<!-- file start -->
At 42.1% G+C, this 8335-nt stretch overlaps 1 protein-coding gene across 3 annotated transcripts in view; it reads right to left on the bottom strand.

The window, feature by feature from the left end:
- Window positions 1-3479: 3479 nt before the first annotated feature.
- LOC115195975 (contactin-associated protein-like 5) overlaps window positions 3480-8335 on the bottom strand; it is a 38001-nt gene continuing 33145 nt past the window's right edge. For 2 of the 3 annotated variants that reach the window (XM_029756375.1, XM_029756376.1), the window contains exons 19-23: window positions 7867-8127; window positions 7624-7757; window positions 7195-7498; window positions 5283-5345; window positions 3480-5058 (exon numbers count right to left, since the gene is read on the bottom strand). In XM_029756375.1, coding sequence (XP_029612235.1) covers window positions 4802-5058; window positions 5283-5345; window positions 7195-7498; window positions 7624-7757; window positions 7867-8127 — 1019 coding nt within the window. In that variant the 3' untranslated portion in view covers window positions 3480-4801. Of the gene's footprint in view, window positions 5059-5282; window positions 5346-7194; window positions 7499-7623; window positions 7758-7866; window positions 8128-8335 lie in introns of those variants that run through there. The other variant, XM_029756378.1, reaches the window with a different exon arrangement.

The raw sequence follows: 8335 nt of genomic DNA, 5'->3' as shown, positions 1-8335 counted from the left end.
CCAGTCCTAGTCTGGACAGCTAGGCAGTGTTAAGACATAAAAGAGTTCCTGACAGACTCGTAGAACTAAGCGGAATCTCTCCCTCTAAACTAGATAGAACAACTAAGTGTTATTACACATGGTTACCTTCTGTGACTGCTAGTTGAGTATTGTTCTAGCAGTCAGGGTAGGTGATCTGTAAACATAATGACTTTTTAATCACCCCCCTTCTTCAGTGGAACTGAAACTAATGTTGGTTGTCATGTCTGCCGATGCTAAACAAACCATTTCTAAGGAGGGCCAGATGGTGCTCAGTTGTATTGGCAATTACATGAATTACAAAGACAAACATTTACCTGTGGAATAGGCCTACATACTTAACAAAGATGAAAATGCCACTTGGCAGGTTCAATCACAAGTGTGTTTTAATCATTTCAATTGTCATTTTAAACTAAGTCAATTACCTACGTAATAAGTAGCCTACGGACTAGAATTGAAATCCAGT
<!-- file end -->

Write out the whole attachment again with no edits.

At 42.1% G+C, this 8335-nt stretch overlaps 1 protein-coding gene across 3 annotated transcripts in view; it reads right to left on the bottom strand.

The window, feature by feature from the left end:
- Window positions 1-3479: 3479 nt before the first annotated feature.
- LOC115195975 (contactin-associated protein-like 5) overlaps window positions 3480-8335 on the bottom strand; it is a 38001-nt gene continuing 33145 nt past the window's right edge. For 2 of the 3 annotated variants that reach the window (XM_029756375.1, XM_029756376.1), the window contains exons 19-23: window positions 7867-8127; window positions 7624-7757; window positions 7195-7498; window positions 5283-5345; window positions 3480-5058 (exon numbers count right to left, since the gene is read on the bottom strand). In XM_029756375.1, coding sequence (XP_029612235.1) covers window positions 4802-5058; window positions 5283-5345; window positions 7195-7498; window positions 7624-7757; window positions 7867-8127 — 1019 coding nt within the window. In that variant the 3' untranslated portion in view covers window positions 3480-4801. Of the gene's footprint in view, window positions 5059-5282; window positions 5346-7194; window positions 7499-7623; window positions 7758-7866; window positions 8128-8335 lie in introns of those variants that run through there. The other variant, XM_029756378.1, reaches the window with a different exon arrangement.

The raw sequence follows: 8335 nt of genomic DNA, 5'->3' as shown, positions 1-8335 counted from the left end.
CCAGTCCTAGTCTGGACAGCTAGGCAGTGTTAAGACATAAAAGAGTTCCTGACAGACTCGTAGAACTAAGCGGAATCTCTCCCTCTAAACTAGATAGAACAACTAAGTGTTATTACACATGGTTACCTTCTGTGACTGCTAGTTGAGTATTGTTCTAGCAGTCAGGGTAGGTGATCTGTAAACATAATGACTTTTTAATCACCCCCCTTCTTCAGTGGAACTGAAACTAATGTTGGTTGTCATGTCTGCCGATGCTAAACAAACCATTTCTAAGGAGGGCCAGATGGTGCTCAGTTGTATTGGCAATTACATGAATTACAAAGACAAACATTTACCTGTGGAATAGGCCTACATACTTAACAAAGATGAAAATGCCACTTGGCAGGTTCAATCACAAGTGTGTTTTAATCATTTCAATTGTCATTTTAAACTAAGTCAATTACCTACGTAATAAGTAGCCTACGGACTAGAATTGAAATCCAGT